I, along with zillions of others, read the breathless hype about the new would-be Google slayer, cuil. When a new search engine pops up, my egotistical reflex is to first search for "dtrace", and the results of searching for "dtrace" on cuil were very, um, interesting. The search results themselves were fine; more creative were the images that cuil decided to associate with them. If you look at that screenshot, you will be able to find an image of a quilt, a strip mall, what could pass for a program from an August Wilson play, and -- strangest of all -- a sign that reads "Welcome to Palisades Interstate Parkway". I can't say for certain that I've never travelled on the Palisades Interstate Parkway, but with all deference to that 38.25-mile stretch of tarmac, I do believe that I can say that it played no role in DTrace -- or DTrace in it. Indeed, I can say with absolute confidence that searching for "palisades interstate parkway dtrace" will, in short order, yield only this blog entry -- provided, that is, that one doesn't perform said search on cuil... ;)

Friday Jul 18, 2008

Revisiting the Intel 432

As I have discussed before, I strongly believe that to understand systems, you must understand their pathologies -- systems are most instructive when they fail. Unfortunately, we in computing systems do not have a strong history of studying pathology: despite the fact that failure in our domain can be every bit as expensive (if not more so) than in traditional engineering domains, our failures do not (usually) involve loss of life or physical property and there is thus little public demand for us to study them -- and a tremendous industrial bias for us to forget them as much and as quickly as possible. The result is that our many failures go largely unstudied -- and the rich veins of wisdom that these failures generate live on only in oral tradition passed down by the perps (occasionally) and the victims (more often).

A counterexample to this -- and one of my favorite systems papers of all time -- is Robert Colwell's brilliant Performance Effects of Architectural Complexity in the Intel 432. This paper, which dissects the abysmal performance of Intel's infamous 432, practically drips with wisdom, and is just as relevant today as it was when the paper was originally published nearly twenty years ago.

For those who have never heard of the Intel 432, it was a microprocessor conceived of in the mid-1970s to be the dawn of a new era in computing, incorporating many of the latest notions of the day. But despite its lofty ambitions, the 432 was an unmitigated disaster both from an engineering perspective (the performance was absolutely atrocious) and from a commercial perspective (it did not sell -- a fact presumably not unrelated to its terrible performance). To add insult to injury, the 432 became a sort of punching bag for researchers, becoming, as Colwell described, "the favorite target for whatever point a researcher wanted to make."

But as Colwell et al. reveal, the truth behind the 432 is a little more complicated than trendy ideas gone awry; the microprocessor suffered from not only untested ideas, but also terrible execution. For example, one of the core ideas of the 432 is that it was a capability-based system, implemented with a rich hardware-based object model. This model had many ramifications for the hardware, but it also introduced a dangerous dependency on software: the hardware was implicitly dependent on system software (namely, the compiler) for efficient management of protected object contexts ("environments" in 432 parlance). As it happened, the needed compiler work was not done, and the Ada compiler as delivered was pessimal: every function was implemented in its own environment, meaning that every function was in its own context, and that every function call was therefore a context switch!. As Colwell explains, this software failing was the greatest single inhibitor to performance, costing some 25-35 percent on the benchmarks that he examined.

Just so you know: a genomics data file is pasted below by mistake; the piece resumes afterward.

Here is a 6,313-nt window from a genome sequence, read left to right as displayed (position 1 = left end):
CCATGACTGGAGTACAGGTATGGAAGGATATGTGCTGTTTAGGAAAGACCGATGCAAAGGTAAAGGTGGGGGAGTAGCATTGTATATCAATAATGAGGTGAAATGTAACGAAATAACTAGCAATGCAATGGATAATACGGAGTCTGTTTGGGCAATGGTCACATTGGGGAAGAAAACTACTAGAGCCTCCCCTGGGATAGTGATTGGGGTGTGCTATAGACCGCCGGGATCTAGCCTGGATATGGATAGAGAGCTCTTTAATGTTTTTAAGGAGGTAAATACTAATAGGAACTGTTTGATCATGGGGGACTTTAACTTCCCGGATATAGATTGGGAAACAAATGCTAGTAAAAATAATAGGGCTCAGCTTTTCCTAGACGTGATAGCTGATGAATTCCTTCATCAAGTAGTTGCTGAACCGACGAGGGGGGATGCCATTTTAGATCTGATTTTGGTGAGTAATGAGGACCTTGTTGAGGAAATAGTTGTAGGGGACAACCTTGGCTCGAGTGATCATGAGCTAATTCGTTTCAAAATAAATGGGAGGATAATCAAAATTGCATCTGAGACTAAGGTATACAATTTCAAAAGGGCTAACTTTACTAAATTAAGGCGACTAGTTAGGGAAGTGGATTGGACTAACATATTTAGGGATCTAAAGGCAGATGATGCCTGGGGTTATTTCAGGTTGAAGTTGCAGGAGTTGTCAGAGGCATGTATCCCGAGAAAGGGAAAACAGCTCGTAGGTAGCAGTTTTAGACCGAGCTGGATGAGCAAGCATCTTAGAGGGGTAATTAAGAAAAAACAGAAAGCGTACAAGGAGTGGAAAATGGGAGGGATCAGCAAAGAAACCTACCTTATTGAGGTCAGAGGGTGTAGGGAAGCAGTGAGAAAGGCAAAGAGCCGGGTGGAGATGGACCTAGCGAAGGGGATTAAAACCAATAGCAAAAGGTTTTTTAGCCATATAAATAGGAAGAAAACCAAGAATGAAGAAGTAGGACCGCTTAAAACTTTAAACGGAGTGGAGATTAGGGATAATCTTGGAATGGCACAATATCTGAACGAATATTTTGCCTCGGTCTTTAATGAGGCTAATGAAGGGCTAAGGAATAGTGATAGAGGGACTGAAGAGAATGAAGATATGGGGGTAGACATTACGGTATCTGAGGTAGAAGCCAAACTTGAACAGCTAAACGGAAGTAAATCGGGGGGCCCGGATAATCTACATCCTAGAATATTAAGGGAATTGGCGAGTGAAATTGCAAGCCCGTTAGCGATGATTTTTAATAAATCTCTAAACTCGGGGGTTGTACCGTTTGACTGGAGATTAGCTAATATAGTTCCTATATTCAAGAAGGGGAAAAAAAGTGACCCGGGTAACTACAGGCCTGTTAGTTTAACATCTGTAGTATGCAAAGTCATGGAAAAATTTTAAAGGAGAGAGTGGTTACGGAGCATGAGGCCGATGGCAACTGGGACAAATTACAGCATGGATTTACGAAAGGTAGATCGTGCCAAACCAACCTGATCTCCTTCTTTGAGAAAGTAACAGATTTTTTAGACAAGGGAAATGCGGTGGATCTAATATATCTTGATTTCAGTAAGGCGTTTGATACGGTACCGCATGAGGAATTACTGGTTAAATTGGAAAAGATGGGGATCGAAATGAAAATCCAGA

If the story ended there, the tale of the 432 would be plenty instructive -- but the story takes another series of interesting twists: because the object model consumed a bunch of chip real estate (and presumably a proportional amount of brain power and department budget), other (more traditional) microprocessor features were either pruned or eliminated. The mortally wounded features included a data cache (!), an instruction cache (!!) and registers (!!!). Yes, you read correctly: this machine had no data cache, no instruction cache and no registers -- it was exclusively memory-memory. And if that weren't enough to assure awful performance: despite having 200 instructions (and about a zillion addressing modes), the 432 had no notion of immediate values other than 0 or 1. Stunningly, Intel designers believed that 0 and 1 "would cover nearly all the need for constants", a conclusion that Colwell (generously) describes as "almost certainly in error." The upshot of these decisions is that you have more code (because you have no immediates) accessing more memory (because you have no registers) that is dog-slow (because you have no data cache) that itself is not cached (because you have no instruction cache). Yee haw!